The God Who Answers Skeptics

I am scheduled to preach a sermon at the end of July and I have been studying Exodus chapters three and four in preparation. I love the story of Exodus and often turn there when asked to preach. In chapter three, we see our protagonist, Moses, admit some of his own flaws and express his fears to God in a transparent way that makes it easy for us to relate. God’s handling of Moses’ fears is encouraging and also revealing. Yes, it reveals that God is patient with us in our doubts and fears, but it also reveals something of God that I hadn’t seen in this story before. It’s funny how the Bible can never truly be exhausted, we just learn more and more.

Moses’ Fear

Moses was afraid that because of his own inadequacy, the people would not believe that God had sent him to lead them out of Egypt.

But Moses asked God, “Who am I that I should go to Pharaoh and that I should bring the Israelites out of Egypt?” (Exodus 3:11)

Moses answered, “What if they won’t believe me and will not obey me but say, ‘The Lord did not appear to you’?”

We’re quick to judge the failures of Biblical characters when they doubt or disobey God, but in reality, how much better would we have done? We doubt; we disobey. Some think Moses had a speech impediment, but at any rate, he certainly felt inadequate for the task at hand. I myself feel supremely unworthy of God’s call, but here’s the thing: it isn’t about me. It isn’t about Moses. When Moses turns the focus away from God’s will unto himself, he is committing a selfish act. He makes it about himself. Of course, the same is true of us when we allow fear to hinder us.

Specifically, Moses fears that the people won’t believe him. How easy is that to relate to? God has called the Church to “Go make disciples of all nations” (Matt. 28:19), but often we doubt how effectively we can do this. The point is that we haven’t been called to be effective, just faithful. Of course, we want to be effective, but obedience is more important. God takes care of the effectiveness, and that is what stood out to me in the story, this time around.

God’s Response

So Moses doubts that the people will believe him and God responds, not in anger, but patience and affirmation.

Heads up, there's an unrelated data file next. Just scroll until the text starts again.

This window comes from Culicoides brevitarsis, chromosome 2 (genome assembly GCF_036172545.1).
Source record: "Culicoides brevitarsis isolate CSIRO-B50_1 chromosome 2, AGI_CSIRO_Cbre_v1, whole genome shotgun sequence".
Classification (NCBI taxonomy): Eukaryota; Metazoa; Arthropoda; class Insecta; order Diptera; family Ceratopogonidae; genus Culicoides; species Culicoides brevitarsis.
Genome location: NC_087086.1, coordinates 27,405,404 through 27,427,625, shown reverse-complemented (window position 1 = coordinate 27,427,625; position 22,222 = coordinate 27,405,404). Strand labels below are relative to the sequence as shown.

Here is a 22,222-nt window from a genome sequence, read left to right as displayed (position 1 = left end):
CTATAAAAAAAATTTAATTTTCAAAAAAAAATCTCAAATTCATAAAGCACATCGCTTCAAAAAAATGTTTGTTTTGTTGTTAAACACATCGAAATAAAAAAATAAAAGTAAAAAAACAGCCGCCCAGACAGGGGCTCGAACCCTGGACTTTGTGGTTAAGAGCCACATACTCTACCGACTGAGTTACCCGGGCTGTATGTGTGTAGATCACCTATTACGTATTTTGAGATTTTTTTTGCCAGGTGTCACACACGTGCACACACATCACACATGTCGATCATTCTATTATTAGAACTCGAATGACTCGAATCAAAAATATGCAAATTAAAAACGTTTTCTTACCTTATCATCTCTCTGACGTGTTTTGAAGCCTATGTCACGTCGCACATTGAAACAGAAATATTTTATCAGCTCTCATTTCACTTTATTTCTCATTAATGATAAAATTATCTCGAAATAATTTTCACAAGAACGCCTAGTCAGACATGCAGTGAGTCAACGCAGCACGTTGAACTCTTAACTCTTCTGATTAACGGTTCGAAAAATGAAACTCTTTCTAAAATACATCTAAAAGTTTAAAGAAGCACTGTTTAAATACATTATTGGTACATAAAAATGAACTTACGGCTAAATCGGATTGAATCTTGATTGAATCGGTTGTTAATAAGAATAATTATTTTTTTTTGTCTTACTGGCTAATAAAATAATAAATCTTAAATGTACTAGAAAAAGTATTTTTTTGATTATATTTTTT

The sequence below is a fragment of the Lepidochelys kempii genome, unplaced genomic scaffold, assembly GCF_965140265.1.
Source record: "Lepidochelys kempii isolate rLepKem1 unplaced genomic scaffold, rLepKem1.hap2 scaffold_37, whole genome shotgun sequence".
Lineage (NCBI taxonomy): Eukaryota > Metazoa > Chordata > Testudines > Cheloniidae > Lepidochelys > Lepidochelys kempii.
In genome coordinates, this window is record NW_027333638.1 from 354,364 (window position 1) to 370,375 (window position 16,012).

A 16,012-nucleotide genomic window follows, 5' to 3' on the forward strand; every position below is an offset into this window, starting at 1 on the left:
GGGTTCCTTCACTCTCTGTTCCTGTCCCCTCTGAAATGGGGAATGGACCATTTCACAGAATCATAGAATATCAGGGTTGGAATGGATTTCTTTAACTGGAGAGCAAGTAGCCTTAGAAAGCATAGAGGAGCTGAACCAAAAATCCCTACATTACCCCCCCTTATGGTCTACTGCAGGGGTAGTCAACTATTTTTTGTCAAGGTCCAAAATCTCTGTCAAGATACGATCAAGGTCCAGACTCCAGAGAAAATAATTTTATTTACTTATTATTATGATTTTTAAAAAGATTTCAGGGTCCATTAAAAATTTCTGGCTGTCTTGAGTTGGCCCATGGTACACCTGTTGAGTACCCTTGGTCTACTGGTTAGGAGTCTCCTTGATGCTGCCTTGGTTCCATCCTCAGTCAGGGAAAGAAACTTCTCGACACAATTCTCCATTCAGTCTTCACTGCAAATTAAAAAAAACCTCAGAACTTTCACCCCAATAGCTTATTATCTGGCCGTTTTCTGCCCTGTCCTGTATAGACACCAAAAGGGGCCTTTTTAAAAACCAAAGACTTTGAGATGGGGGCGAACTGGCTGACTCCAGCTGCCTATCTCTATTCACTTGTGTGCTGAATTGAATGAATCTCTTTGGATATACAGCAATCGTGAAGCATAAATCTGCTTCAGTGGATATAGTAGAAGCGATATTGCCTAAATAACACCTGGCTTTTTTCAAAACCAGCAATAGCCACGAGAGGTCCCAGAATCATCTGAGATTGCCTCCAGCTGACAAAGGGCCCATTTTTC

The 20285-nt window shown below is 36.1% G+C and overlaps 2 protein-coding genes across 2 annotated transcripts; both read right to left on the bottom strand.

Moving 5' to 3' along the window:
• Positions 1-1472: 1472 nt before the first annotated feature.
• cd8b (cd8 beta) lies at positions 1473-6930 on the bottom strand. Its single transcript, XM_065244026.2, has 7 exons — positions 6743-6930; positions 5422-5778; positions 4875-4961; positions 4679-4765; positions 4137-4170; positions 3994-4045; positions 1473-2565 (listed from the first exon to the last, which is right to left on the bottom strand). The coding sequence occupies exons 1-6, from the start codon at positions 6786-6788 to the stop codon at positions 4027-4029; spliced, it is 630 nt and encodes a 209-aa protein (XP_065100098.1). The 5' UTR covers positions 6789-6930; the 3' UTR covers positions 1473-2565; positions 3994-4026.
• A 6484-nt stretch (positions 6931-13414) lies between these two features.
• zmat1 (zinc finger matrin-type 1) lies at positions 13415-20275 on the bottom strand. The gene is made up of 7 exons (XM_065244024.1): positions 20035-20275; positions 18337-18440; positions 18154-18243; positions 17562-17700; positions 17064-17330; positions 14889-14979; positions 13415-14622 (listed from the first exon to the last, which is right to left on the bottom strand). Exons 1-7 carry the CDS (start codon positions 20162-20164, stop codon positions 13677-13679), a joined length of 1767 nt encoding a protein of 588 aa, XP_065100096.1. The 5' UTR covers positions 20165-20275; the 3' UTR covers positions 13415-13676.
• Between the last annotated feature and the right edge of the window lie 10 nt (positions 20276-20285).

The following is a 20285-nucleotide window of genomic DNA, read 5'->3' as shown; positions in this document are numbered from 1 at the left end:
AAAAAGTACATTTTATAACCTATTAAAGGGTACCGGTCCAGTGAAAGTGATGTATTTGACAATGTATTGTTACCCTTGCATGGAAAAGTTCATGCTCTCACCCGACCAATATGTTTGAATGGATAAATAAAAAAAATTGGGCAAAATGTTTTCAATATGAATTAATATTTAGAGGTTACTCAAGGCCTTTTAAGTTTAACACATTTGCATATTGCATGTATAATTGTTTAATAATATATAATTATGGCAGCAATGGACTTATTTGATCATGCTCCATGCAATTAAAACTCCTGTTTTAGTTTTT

The Lord asked him, “What is that in your hand?” “A staff,” he replied. “Throw it on the ground,” he said. So Moses threw it on the ground, it became a snake, and he ran from it. The Lord told Moses, “Stretch out your hand and grab it by the tail.” So he stretched out his hand and caught it, and it became a staff in his hand. “This will take place,” he continued, “so that they will believe that the Lord , the God of their fathers, the God of Abraham, the God of Isaac, and the God of Jacob, has appeared to you.”  (Exodus 4:1-5)

Rather than chastise Moses for not “just having faith”, God gives Moses a sign to prove to the people that God has truly sent him. I’ve argued for awhile now that God doesn’t require faith without evidence, but I never realized how far back in the Old Testament this could be traced. God doesn’t expect the Hebrew people to believe Moses on a whim. He provides evidence. The evidence comes in the way of a miracle, just like Jesus in the New Testament. The disciples didn’t believe Jesus was the Messiah because they “just had faith”, they believed because of the miracles they had seen, culminating in the Resurrection. The basis of faith is evidence, not ignorance.

God does not expect people to believe the gospel on a whim. As we go forth making disciples and preaching the gospel, of course people will doubt our claim that a man in the first century raised from the dead. How many people have you seen raise from the dead? Of course people would doubt that God spoke to Moses in a burning bush and that he was going to overthrow the power of Pharaoh. Pharaoh was the most powerful man in the world, and how many burning bushes have you seen speak? However, the evidence was compelling. And the evidence for the Resurrection is also compelling. God has not left us without evidence, he cares about the objections of the skeptic and so should we. Be prepared to give a defense.


Published by Haden Clark

Haden lives in North Texas with his wife, daughter, and three dogs.

31 thoughts on “The God Who Answers Skeptics

  1. This is an interesting topic for me, especially, coming from a Christian tradition that tends to play down faith and expound on legalism and intellectualism. I think about Philip and Andrew who saw Jesus and were compelled to follow Him, not by miracles, but by His aura of power, purity and righteousness. They knew he was the Messiah by faith. And yet, later, after witnessing the “evidence” of who He was (the miracles) neither one of them followed Him to the cross–only John and His mother and aunt and Mary Magdalene were there.
    I am compelled to believe that it is faith that draws us to Him; faith that is encased by His love for us that we have known intrinsically, but it is love that keeps us near to Him. Our relationship and His power and influence in our lives is the evidence. Faith is a powerful thing. The faith of the Christians in the Roman coliseum that was witnessed by their tormentors convicted those same tormentors and compelled them to believe. That was the evidence made manifest by the demonstration of faith; so it goes hand in hand. I am not afraid of skeptics calling me ignorant. Nor am I afraid of fellow Christians calling me that either, though it hurts a bit more.

    Liked by 3 people